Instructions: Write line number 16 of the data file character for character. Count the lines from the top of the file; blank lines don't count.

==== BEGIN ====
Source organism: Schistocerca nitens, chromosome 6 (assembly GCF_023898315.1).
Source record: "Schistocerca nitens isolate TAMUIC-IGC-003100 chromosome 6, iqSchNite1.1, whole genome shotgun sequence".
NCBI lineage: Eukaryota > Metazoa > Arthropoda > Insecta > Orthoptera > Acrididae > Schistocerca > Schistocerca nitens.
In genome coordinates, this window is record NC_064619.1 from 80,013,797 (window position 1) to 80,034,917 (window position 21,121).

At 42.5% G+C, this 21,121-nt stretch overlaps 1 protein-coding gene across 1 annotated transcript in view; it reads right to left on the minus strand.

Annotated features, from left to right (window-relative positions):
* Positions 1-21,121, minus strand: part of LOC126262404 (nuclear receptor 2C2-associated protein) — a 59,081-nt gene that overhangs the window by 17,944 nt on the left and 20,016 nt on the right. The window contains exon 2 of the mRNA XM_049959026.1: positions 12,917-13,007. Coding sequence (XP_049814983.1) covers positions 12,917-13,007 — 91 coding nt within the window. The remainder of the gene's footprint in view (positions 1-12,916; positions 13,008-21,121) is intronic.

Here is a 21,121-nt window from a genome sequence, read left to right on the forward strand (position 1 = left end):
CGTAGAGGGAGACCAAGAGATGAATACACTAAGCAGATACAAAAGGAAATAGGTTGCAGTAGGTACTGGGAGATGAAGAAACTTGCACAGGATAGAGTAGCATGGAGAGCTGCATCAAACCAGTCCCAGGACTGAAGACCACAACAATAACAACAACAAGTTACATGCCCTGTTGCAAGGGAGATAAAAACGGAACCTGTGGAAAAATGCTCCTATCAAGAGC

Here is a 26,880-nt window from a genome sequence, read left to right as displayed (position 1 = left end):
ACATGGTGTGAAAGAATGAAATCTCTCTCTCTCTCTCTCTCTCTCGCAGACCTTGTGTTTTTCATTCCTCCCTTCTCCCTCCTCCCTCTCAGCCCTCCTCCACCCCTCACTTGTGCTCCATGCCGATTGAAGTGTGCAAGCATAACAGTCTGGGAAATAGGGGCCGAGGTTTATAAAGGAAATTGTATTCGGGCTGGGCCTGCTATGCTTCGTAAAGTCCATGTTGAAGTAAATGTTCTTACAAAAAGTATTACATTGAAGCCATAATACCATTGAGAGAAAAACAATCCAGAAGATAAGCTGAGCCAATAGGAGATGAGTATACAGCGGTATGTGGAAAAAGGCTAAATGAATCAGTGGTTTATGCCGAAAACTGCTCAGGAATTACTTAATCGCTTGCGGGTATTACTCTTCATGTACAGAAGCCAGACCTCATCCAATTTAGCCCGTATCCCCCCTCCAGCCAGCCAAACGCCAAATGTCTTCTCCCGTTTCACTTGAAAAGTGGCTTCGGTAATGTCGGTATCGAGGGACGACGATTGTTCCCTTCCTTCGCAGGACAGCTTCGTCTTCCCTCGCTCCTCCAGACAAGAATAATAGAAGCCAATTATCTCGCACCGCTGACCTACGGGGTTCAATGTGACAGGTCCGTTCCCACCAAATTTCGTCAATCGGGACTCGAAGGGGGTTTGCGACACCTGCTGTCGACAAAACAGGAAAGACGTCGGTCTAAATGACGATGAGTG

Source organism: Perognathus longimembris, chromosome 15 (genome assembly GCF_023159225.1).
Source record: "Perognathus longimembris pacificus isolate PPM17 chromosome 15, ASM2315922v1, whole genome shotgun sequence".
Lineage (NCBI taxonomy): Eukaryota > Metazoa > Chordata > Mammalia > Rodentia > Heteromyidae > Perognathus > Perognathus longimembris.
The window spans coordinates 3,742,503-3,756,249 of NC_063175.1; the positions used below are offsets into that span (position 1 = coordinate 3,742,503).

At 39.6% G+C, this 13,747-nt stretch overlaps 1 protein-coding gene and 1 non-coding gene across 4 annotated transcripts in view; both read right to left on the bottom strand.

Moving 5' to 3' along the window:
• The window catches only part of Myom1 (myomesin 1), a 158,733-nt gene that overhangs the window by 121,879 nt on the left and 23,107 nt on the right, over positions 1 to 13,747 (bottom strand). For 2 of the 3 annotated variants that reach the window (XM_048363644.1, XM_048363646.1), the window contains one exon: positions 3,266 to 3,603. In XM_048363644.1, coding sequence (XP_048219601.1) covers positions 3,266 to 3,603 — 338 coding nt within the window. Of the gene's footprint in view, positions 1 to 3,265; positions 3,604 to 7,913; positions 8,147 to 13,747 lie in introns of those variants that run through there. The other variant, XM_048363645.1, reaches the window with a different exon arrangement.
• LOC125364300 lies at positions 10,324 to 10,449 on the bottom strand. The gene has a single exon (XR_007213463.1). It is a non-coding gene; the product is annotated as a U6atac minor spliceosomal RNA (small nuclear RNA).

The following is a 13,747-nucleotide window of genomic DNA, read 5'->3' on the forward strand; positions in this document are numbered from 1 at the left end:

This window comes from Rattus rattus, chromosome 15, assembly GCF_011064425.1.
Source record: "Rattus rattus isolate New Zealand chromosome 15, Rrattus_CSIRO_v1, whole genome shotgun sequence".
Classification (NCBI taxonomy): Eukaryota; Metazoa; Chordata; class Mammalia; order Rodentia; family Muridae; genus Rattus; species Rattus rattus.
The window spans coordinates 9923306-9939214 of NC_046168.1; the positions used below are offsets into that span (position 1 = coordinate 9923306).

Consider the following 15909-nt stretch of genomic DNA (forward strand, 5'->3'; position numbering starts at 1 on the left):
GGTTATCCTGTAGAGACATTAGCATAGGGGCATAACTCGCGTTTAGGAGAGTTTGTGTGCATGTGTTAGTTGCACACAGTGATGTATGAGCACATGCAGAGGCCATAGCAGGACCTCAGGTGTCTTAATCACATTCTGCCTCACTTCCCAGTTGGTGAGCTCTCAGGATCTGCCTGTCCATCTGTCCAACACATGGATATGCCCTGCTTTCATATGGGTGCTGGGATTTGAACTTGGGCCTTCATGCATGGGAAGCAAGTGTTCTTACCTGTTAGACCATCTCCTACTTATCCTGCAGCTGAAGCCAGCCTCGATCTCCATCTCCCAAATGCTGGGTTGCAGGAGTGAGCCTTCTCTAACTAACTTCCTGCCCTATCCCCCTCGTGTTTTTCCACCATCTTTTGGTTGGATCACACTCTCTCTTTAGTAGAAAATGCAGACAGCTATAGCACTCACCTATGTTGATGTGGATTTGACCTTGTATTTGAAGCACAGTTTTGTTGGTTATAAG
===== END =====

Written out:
At 39.6% G+C, this 13,747-nt stretch overlaps 1 protein-coding gene and 1 non-coding gene across 4 annotated transcripts in view; both read right to left on the bottom strand.